In addition to the analysis of commitment above, examining course structure and the social impact of the program shed light on its effectiveness. I am thankful that my courses allowed me to experience different grade levels before deciding on the Secondary School stream. By the end of my 3rd year, I had spent time with every age group and knew that Secondary was the right fit for me before beginning any official teacher training courses. These courses have contributed immensely to my teaching philosophy and my development as a practitioner. However, when comparing my undergraduate education to the BEd courses, I realized that the material had become repetitive. With the exception of my Curriculum Instruction courses, many of us saw little value in the teacher training courses because we had covered the same topics over the past 3 years. CTEP saw us as the most knowledgeable and immersed practitioners, when in reality, we were experiencing fatigue, feeling disengaged, and ruing the missed opportunities. Furthermore, the lengthy anchor subject practicum took place in my 4th year, thus leaving a significant gap between its completion and my graduation date. Thankfully, this has since been remedied and students now complete both practicums in their 5th year.

Finally, it is important to consider the impact CTEP has had on my interpersonal relations. I have developed many friendships with my colleagues over the period of 5 years. We became a close-knit community that struggled and celebrated together while sharing countless experiences and horror stories, all of which made CTEP very enjoyable. However, I did feel isolated from my university community because we were required to attend courses at the downtown campus for an entire semester in 4th year. After months away from my home campus, it was back to ‘normal’. The main difference was that I now felt like a teacher, having completed 80% of my teacher training, but was once again a student taking an undergraduate course. Not surprisingly, this has now been remedied since it hindered professional development and students now attend XXX University full time in their 5th year. I was a guinea pig, and after all of it, I am discouraged.

The program prepared me to be a teacher the same way military education prepares a soldier for the battlefield. It is a simulated experience, rich in theory and strategies, but devoid of the reality. Before we can consider admitting that teacher education programs are preparing us to assume the duties of a teacher, we are in need of great reform and rebuilding, from the ground up. On the topic of commitment, I am pleased that CTEP admission has stopped. Instead, XXX University has introduced a minor in education, which enables students interested in the field of education to complete foundational courses that help them develop their leadership skills while completing placements and participating in reflective inquiry. It is a step in the right direction.

In terms of coursework, teacher education needs a wake up call. I do not recall discussing topics such as classroom management, navigating the first year of teaching, realities of the teaching market (beyond “no jobs unless you’re in French”), the politicization of education, the history of education in Ontario, and the lack of support for new teachers. The topic of assessment in teaching should receive its own course; however, it was limited to a few hours in our Curriculum Instruction courses and many of us entered the classroom in September feeling overwhelmed, disjointed, and unprepared. We have all heard the saying, “Teacher’s college is a joke. If you can use a projector, you’ll pass.” My most inspiring teachers have told me that when I become a teacher, I will have to teach myself everything. While I am committed to learning as a lifelong process, I am disappointed that in theory, I have received specialized training deemed sufficient to assume the duties of a teacher; yet, I still feel incapable.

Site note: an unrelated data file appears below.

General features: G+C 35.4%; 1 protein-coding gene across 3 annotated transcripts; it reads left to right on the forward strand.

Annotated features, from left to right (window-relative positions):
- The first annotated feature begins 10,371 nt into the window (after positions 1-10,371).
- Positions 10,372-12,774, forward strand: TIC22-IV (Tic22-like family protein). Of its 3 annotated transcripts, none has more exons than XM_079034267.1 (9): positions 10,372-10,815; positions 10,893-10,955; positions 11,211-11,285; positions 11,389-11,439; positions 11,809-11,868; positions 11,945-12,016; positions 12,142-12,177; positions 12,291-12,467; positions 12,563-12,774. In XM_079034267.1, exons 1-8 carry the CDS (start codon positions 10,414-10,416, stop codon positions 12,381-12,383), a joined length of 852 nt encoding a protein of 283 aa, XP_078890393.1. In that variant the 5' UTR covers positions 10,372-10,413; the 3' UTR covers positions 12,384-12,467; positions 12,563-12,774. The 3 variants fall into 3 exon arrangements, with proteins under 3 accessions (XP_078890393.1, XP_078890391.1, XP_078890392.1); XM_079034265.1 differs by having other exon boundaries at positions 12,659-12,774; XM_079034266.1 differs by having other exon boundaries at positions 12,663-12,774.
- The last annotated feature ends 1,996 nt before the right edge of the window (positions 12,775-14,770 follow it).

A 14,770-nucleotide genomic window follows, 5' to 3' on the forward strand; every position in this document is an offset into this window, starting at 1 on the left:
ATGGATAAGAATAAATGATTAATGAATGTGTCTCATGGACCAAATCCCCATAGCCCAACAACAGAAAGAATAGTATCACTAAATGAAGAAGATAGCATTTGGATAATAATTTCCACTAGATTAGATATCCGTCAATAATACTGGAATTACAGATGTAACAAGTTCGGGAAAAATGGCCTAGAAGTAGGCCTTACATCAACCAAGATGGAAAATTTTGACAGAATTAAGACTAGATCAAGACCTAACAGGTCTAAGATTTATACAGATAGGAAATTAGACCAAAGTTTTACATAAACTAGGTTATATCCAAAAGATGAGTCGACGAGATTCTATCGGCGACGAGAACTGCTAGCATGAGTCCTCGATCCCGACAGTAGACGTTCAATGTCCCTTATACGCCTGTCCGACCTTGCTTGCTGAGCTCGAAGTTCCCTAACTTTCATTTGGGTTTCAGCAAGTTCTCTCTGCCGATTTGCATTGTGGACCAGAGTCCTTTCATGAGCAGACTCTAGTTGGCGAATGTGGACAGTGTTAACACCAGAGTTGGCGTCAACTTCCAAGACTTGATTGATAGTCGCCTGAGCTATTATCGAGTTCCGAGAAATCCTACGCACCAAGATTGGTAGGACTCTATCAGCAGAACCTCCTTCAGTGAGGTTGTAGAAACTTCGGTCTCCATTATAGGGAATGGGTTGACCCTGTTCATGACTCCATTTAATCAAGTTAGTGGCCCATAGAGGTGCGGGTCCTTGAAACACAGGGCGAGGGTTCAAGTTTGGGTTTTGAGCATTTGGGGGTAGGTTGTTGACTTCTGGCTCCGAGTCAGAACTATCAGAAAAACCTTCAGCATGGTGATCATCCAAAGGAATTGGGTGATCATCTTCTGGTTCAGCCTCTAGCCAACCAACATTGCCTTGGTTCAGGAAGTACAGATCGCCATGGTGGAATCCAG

I am angered when people say, “If it’s your first year teaching, good luck. It’s going to be hell.” I am willing to challenge myself as I aspire to become a more experienced practitioner; however, I am more reluctant than ever to sign my French permanent teaching contract. Where are the mentorship programs for recent graduates? What happened to pride in our profession? For example, occasional teachers who have not completed an long term occasional contract longer than 97 days are not eligible for the New Teacher Induction Program. I vividly remember my principal telling me, “I cannot assign you a mentor because you have been here for a week, but report cards are coming up; you should reach out to a colleague.” The individualistic nature of the teachers at the school meant that no one was willing to help me. If I cannot help myself, how am I supposed to help the students? Teacher education programs and professional associations should play a more effective role in the induction of teachers into the profession.

Last but certainly not least, I never fully understood why my program only admitted students majoring in French, mathematics, and chemistry. Ironically, when I applied to the school district with teachables in French and history, I was hired as a social sciences occasional teacher and not for my French proficiency. My point is that teacher education programs have become more concerned with ‘filling holes’ in the Ontario system as opposed to developing teachers that can take their practice anywhere in the world.

In reforming teacher education programs, we need to examine why people want to be teachers and what they need in order to succeed in the classroom. It is as simple as asking for input from teacher candidates instead of delivering a predetermined curriculum that satisfies objectives in a document. Teachers are often told to include their students as partners in learning, but I do not recall being asked for any input until I had completed my program. What if teacher education programs were improved through collaboration with school boards and other stakeholders to gain a deeper, richer understanding of what students need in the classroom? An example is teaching 21st century skills, which require a thorough examination of the curriculum, teacher quality, and assessment. Initially, CTEP sparked a fire inside me, but my teacher education program and the school board have slowly extinguished it. Although I am grateful for everything I have learned, I am discouraged.